Cornell Researchers Create Neurological Interface Between Three Human Brains
Building on University of Washington research that dates from 2014, Cornell University researchers recently published their success in creating a problem-solving interface between multiple human brains.
“The interface allows three human subjects to collaborate and solve a task using direct brain-to-brain communication,” the researchers reported.
The experiment involved two Senders and one Receiver playing a Tetris-like game as a team. The Senders could see shapes falling on a screen and made mental decisions about which way the shapes should fall. Their decisions were collected by electroencephalography (EEG), decoded, and transmitted to the Receiver via the internet. The decoded messages were then delivered to the Receiver through magnetic stimulation of the occipital cortex. The Receiver could not see the screen but was responsible for making the final decision about which way the shape should rotate and fall, based on the messages received from the Senders. With five separate teams, the Cornell researchers achieved an 81.3 percent accuracy rate in transmission.
The first successful joining of human minds happened in 2015 when researchers from the University of Washington used neuroimaging and neurostimulation technologies to digitize neural content from one subject in a game of 20 Questions and then transmitted the re-coded content into the brain of the other subject. In that ground-breaking experiment, researchers were able to achieve a 78 percent success rate in the transmission of correct answers from the Senders to the Receiver.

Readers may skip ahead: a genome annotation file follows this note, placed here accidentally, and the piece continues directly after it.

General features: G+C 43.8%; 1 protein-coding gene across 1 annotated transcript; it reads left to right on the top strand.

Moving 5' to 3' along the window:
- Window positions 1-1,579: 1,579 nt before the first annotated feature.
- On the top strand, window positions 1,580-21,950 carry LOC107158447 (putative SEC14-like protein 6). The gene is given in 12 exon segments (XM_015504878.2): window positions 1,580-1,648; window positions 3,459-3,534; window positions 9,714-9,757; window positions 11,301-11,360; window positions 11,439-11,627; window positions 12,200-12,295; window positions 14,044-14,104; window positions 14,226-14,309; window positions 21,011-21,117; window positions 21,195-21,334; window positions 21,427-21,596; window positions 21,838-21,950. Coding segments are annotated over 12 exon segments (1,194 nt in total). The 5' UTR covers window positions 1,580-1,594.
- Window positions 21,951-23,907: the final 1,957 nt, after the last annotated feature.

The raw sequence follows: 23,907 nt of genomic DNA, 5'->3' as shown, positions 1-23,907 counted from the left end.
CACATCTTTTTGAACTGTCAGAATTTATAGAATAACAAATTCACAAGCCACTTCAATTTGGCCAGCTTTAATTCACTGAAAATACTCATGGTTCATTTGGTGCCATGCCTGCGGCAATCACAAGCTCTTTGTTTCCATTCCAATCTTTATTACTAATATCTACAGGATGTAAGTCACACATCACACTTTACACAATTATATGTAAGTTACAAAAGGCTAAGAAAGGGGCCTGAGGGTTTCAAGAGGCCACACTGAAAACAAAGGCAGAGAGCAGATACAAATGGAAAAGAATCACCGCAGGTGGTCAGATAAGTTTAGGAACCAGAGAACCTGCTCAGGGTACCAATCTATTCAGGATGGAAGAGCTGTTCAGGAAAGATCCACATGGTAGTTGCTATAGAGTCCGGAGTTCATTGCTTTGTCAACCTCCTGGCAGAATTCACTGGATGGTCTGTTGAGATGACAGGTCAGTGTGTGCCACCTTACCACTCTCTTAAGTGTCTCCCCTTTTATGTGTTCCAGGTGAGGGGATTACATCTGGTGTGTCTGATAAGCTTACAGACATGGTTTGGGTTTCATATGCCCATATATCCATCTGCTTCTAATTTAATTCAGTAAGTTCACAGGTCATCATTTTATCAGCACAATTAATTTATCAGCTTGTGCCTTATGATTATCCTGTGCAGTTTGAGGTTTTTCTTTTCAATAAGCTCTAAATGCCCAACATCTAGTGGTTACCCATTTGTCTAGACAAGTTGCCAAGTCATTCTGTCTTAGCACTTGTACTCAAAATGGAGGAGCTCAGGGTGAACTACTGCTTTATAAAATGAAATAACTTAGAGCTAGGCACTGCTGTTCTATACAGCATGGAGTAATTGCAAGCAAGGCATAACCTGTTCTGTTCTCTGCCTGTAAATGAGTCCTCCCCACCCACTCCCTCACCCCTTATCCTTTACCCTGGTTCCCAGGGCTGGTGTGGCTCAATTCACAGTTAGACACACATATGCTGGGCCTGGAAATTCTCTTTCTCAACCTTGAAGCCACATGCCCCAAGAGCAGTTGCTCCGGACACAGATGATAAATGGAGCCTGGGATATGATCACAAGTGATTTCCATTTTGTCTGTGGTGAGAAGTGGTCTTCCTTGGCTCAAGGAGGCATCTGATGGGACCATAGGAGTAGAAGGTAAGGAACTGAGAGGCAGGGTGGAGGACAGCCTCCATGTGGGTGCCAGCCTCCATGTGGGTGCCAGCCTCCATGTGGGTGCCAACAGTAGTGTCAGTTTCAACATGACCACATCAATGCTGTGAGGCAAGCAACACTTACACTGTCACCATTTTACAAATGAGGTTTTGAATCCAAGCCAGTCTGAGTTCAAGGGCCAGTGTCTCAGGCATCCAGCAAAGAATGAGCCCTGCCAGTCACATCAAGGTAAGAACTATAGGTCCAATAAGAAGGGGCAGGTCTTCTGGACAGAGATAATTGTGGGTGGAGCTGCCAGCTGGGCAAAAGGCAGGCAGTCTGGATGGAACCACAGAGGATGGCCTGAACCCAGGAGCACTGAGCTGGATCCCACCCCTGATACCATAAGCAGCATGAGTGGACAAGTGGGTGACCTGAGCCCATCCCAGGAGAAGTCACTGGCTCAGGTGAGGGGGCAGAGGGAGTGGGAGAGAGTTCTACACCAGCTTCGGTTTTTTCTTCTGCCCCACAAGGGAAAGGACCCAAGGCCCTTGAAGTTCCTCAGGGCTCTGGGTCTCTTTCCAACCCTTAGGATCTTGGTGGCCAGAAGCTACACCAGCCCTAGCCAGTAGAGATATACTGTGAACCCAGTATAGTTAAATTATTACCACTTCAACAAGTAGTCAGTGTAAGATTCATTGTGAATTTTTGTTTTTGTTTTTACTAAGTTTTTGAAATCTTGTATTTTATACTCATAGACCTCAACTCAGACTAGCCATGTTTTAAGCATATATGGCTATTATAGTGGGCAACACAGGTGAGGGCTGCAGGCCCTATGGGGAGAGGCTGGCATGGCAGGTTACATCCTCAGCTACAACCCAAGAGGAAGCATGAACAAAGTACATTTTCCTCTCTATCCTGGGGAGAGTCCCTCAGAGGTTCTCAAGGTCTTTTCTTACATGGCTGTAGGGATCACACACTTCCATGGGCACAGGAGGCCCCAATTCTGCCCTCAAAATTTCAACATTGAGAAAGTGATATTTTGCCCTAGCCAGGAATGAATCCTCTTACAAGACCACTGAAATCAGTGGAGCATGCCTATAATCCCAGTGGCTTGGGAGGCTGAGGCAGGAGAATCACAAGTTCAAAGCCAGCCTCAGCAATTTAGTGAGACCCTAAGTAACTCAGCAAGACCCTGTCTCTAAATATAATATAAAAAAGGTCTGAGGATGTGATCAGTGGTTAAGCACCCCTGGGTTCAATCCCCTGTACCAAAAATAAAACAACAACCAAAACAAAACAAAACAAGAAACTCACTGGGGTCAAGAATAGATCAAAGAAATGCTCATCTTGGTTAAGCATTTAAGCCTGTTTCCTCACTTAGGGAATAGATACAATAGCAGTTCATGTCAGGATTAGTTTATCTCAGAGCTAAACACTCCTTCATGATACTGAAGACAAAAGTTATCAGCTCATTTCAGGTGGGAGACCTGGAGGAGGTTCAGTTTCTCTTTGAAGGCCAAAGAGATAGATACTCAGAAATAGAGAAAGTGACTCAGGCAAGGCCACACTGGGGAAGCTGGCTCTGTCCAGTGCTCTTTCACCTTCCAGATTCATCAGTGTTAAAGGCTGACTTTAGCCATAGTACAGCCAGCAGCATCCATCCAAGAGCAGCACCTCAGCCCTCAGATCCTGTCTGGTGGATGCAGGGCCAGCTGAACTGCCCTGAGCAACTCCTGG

The Cornell researchers are enthusiastic about the future implications that may come from their research. They suggested that,
“Our results raise the possibility of future brain-to-brain interfaces that enable cooperative problem solving by humans using a “social network” of connected brains.
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